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Good Record Keeping Guide for Small Businesses

It goes without saying that good record keeping is critical for any business. However, for many small businesses its not their strong point, and is often left to the last minute, when tax deadlines come around. Which causes you, your bookkeeper and accountant unwanted anxiety and stress.

PPT Accountant Thomas Elford said: “By default businesses who keep good records are generally more profitable, because they have a better handle on their income and expenses, and as a result, make more informed decisions.”

So why cause yourself all that stress, get your records in order, make it easier for yourself and keep a better track of your business performance.

5  tips for keeping good records:

  • Get an online accounting system – get help from your accountant or bookkeeper and get setup on Xero, MYOB or Quickbooks.
  • Reconcile regularly – regularly check your bank account against your accounting system to keep track of your income and expenses.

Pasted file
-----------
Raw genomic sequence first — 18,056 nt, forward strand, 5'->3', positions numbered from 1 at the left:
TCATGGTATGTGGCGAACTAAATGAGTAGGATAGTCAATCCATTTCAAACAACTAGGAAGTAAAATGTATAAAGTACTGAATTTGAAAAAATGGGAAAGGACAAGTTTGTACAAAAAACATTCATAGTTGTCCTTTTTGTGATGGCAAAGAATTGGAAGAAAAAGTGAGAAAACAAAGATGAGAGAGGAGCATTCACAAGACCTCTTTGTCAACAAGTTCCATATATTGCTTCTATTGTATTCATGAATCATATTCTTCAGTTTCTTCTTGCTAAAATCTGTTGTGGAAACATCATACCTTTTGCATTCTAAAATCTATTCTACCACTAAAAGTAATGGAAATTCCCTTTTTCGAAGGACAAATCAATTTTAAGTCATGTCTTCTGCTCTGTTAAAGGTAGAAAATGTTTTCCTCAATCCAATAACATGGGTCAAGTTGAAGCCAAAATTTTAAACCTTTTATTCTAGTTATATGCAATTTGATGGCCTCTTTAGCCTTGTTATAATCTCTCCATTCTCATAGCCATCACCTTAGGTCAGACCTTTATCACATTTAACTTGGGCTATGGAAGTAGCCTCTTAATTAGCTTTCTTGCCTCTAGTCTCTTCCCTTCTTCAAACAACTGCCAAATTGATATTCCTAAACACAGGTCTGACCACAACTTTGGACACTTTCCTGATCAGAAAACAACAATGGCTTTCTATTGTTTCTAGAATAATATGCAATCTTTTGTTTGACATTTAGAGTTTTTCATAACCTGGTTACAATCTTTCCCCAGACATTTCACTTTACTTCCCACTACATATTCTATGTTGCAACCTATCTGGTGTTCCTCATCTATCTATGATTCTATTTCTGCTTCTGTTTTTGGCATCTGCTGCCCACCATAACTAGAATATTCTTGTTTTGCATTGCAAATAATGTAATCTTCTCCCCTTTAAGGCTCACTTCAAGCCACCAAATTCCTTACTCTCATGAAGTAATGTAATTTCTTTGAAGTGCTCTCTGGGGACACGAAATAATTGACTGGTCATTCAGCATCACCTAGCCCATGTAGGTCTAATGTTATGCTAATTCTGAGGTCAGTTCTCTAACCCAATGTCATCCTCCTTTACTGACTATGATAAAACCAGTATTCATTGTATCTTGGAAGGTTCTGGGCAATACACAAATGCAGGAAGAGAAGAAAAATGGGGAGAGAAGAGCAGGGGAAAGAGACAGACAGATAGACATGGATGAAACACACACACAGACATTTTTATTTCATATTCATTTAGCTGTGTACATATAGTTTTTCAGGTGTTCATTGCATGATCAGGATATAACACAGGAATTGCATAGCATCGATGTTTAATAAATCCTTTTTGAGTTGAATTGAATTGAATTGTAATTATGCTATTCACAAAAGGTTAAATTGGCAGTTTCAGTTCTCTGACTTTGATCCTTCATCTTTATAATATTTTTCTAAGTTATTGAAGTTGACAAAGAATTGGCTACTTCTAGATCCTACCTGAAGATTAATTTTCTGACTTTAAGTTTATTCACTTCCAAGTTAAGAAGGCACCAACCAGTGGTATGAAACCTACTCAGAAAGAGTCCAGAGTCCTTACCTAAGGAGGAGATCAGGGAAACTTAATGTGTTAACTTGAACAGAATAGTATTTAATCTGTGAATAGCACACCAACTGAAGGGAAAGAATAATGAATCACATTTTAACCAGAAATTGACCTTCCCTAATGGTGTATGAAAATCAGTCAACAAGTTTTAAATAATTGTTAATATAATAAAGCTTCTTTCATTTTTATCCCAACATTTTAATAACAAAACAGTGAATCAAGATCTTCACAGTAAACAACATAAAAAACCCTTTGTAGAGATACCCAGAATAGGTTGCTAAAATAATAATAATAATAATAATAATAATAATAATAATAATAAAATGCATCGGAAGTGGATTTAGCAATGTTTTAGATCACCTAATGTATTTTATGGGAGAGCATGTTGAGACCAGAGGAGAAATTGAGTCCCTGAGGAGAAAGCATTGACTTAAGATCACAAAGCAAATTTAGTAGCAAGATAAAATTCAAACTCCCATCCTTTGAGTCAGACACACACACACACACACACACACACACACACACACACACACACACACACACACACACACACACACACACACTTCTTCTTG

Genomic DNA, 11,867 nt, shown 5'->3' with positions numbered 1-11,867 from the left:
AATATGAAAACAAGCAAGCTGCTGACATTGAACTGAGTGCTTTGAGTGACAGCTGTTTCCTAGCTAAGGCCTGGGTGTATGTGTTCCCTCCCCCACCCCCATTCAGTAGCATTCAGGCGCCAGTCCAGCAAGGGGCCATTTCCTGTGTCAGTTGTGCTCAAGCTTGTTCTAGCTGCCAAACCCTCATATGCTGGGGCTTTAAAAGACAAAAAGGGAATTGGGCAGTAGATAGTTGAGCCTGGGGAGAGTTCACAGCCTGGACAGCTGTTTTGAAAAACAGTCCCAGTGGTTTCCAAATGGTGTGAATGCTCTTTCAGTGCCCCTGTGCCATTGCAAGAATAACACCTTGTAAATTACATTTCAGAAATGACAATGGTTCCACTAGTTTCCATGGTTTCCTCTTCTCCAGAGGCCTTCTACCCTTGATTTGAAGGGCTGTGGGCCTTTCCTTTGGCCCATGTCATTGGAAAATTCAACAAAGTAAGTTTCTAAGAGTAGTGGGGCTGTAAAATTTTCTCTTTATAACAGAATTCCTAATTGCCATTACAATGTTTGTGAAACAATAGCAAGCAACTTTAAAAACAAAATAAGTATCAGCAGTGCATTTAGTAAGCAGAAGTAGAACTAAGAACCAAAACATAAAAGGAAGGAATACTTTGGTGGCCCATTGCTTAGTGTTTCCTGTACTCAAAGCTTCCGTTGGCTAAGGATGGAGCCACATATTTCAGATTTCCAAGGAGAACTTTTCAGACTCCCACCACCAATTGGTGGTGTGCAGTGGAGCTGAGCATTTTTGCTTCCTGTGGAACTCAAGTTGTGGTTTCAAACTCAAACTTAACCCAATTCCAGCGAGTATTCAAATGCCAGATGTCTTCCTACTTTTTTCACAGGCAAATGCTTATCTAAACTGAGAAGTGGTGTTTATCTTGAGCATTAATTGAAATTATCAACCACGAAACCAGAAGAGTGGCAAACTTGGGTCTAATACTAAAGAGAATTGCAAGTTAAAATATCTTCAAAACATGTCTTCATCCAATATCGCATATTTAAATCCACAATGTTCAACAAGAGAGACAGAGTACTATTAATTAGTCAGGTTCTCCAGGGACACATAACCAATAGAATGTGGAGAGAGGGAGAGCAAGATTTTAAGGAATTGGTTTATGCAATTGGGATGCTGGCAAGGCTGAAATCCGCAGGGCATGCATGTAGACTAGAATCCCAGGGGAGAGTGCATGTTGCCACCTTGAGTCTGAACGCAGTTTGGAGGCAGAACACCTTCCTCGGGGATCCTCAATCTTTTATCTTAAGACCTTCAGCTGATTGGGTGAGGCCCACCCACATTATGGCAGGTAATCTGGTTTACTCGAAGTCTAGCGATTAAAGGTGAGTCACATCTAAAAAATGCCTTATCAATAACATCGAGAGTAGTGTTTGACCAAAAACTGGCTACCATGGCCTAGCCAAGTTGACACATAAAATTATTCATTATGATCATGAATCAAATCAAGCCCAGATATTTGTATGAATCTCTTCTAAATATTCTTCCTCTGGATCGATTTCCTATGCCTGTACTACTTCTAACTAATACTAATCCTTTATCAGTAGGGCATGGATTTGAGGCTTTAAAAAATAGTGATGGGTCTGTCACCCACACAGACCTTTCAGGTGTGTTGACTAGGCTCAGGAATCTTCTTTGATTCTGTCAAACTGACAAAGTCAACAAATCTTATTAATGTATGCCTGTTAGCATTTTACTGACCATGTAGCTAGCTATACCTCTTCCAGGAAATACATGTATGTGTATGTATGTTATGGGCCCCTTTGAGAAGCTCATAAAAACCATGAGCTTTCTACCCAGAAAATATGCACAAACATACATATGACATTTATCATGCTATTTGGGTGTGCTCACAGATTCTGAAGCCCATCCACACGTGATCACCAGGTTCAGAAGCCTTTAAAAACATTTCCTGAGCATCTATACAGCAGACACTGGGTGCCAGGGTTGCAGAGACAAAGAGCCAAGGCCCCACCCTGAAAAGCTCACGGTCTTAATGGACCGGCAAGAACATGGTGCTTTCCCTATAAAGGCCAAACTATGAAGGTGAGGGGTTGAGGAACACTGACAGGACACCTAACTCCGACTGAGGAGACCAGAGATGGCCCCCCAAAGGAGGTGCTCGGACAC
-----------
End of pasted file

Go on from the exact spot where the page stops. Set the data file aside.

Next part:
• Make it a weekly routine – set aside a time each week to maintain your records and keep them updated.
  • Get a filing system – buy a filing cabinet, set of folders or scan important documents and store them securely in the cloud.
  • Never put it off – don’t let your records pile up, keep it in order and you will be thankful when it comes to tax time (so will your accountant 😉)

What are your legal obligations?

You are legally required to keep records for a period of at least five years after they are prepared, obtained or the transactions completed (whichever occurs last).

Records must be kept in a format accessible by the ATO and you can incur financial penalties if your records and kept correctly. Importantly, you must maintain your financial records even after you sell or close your business.

What records should you keep?

As a guide, you should keep the following:

  • Income and sales – sales invoices, receipts, cash register taps and cash sales.
  • Purchase and expenses – tax invoices, cheque book records and receipts.
  • Yearend records – debtors and creditors, stocktakes and depreciation schedules.
  • Bank records – bank statements and loan records
  • GST records – tax invoices from suppliers.

If you’re employing staff, you need the following:

  • Tax file number (TFN) and withholding declarations
  • Record of wages, allowances and other payments.
  • Superannuation records.
  • Fringe benefits tax details.

Need help with your accounting?

To chat about business accounting requirements call PPT on 5331 3711 (Ballarat) or 8391 3063 (Melbourne).